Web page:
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Sources are Ofcom (2018), NFU (2016) and Rural England/SRUC (2017).
Rural businesses say their top three benefits from digital adoption are:
Broadband and mobile networks are improving and rural business adoption of digital technologies demonstrates real potential. However, there are significant challenges which should be addressed by a Rural Strategy. They are:
The Rural Services Network believes that the following initiatives should be included within a Rural Strategy for a digitally connected countryside:
→ A USO that is fit for purpose: in the short term, the planned introduction (in 2020) of a broadband Universal Service Obligation (USO) is welcome. However, the proposed USO level, at 10 Mbps, risks becoming out-of-date. Ofcom should review this prior to its introduction, not least because there will be pressure to leave the USO unchanged for a while to bed down. When the USO is applied decisions about upgrading networks should be taken on a value for money basis and not just a cheapest solution basis. Whilst the cheap option may get premises or areas just over the 10 Mbps threshold, a value for money solution could deliver much higher speeds that result in more sustained benefits.
→ A focus on full fibre roll out: the Government’s Future Telecoms Infrastructure Review (FTIR) is welcome, setting a longer term goal for the nationwide roll out of full fibre networks. That technology should avoid rural areas falling behind again as demand for bandwidth continues to grow. Significant public funding, as indicated by the FTIR, is clearly justifiable given the market failure that would exist otherwise, with many rural areas considered uncommercial for the roll out. The plans for a rural first (or outside-in) approach to using public funds are exactly what are required. Further announcements, how the goal will be turned into practice, will be eagerly awaited. The upcoming Spending Review needs to allocate funding, building on the £200 million mentioned in the 2018 Budget. Rural businesses say their top three benefits from digital adoption are: It enables remote working It improves access to customers and suppliers It boosts overall business efficiency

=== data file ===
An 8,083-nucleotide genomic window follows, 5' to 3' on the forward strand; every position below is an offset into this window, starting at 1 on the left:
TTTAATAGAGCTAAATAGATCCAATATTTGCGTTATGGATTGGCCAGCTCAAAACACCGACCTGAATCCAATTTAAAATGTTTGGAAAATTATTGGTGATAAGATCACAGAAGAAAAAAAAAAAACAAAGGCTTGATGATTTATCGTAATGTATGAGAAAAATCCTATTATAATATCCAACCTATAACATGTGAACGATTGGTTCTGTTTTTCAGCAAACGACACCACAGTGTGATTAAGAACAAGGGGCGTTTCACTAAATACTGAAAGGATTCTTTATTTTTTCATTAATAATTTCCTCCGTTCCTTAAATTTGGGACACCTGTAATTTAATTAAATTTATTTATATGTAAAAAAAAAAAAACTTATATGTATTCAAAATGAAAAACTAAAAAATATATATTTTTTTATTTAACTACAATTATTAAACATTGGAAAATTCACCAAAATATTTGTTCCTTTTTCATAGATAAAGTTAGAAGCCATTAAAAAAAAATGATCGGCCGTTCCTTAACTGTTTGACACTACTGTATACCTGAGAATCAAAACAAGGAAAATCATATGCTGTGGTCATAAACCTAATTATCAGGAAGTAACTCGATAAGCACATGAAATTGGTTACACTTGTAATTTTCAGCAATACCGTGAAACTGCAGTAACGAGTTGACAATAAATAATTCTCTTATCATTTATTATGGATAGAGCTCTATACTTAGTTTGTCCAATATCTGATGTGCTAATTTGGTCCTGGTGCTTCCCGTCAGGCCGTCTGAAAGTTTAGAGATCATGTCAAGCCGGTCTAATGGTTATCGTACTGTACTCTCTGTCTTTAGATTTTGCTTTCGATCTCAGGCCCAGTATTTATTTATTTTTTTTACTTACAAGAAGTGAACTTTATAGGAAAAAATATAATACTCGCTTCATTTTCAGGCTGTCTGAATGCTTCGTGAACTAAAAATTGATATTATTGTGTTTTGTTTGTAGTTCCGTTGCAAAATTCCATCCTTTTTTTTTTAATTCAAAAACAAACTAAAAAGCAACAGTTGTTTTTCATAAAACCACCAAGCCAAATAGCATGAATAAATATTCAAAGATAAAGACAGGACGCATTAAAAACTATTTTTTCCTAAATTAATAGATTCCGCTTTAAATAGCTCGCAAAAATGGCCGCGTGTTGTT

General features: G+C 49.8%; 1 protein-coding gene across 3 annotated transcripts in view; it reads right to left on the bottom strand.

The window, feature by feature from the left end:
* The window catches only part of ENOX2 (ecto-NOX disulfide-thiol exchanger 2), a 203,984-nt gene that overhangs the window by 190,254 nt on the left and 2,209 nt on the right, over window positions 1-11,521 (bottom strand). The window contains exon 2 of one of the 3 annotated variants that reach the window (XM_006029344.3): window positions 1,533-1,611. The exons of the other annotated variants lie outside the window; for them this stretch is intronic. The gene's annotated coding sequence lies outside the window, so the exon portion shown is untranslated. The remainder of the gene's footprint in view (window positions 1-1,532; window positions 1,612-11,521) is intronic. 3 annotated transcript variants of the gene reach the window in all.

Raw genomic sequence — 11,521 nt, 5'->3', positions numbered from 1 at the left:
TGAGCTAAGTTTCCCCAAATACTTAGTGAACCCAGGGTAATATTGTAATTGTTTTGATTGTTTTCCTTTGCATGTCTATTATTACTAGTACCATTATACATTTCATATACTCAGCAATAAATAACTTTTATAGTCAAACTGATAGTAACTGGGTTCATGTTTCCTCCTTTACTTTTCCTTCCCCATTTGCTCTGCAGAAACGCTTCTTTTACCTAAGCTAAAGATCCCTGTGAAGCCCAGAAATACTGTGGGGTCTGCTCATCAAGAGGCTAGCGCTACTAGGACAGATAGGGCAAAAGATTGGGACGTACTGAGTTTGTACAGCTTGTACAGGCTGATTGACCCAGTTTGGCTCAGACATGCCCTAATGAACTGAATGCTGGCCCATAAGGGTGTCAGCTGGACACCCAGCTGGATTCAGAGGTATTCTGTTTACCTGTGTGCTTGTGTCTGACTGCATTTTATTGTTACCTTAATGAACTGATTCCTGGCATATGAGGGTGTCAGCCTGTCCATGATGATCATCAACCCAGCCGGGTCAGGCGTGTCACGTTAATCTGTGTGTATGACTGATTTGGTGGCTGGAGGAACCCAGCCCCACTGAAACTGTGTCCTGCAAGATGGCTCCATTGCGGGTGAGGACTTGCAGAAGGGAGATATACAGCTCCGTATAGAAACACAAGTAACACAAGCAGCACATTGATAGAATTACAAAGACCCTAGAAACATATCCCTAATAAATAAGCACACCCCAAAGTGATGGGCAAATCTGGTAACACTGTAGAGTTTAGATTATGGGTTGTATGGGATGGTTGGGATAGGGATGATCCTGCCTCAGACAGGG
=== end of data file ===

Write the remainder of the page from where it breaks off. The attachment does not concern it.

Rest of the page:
→ A drive to connect rural businesses: evidence from the Rural England and SRUC survey of rural businesses is that those with a superfast connection realise more business benefits and face fewer digital challenges than those still dependent on a slower connection. The survey report concludes that, in order to capitalise on the public investment in superfast networks, more businesses should be encouraged to upgrade (where they have the option to do so). Government and local broadband partnerships should reinforce their efforts to promote the business benefits. This could include finding rural businesses which are already adopters and are willing to act as broadband champions among their peer group. Alongside this should be training and resources to help rural SMEs improve their digital skills.
→ A review of mobile connectivity: whilst mobile connectivity is improving, rural areas lag behind and there are particular rural issues, such as signal strength inside premises and signal loss for those on the move. Previous targets set for mobile network providers (as part of their licences) proved insufficient. It is imperative the regulator, Ofcom, sets sufficiently stretching targets when auctioning the next round of licenses. These should apply equally to all awarded a licence and ensure many more rural communities gain access to mobile internet/data services (as well as basic voice/text services). The sharing of phone masts by providers, to address gaps in provision, should be supported and, if necessary, regulated for. Looking ahead, it is crucial that rural communities feature prominently in plans to develop 5G networks.
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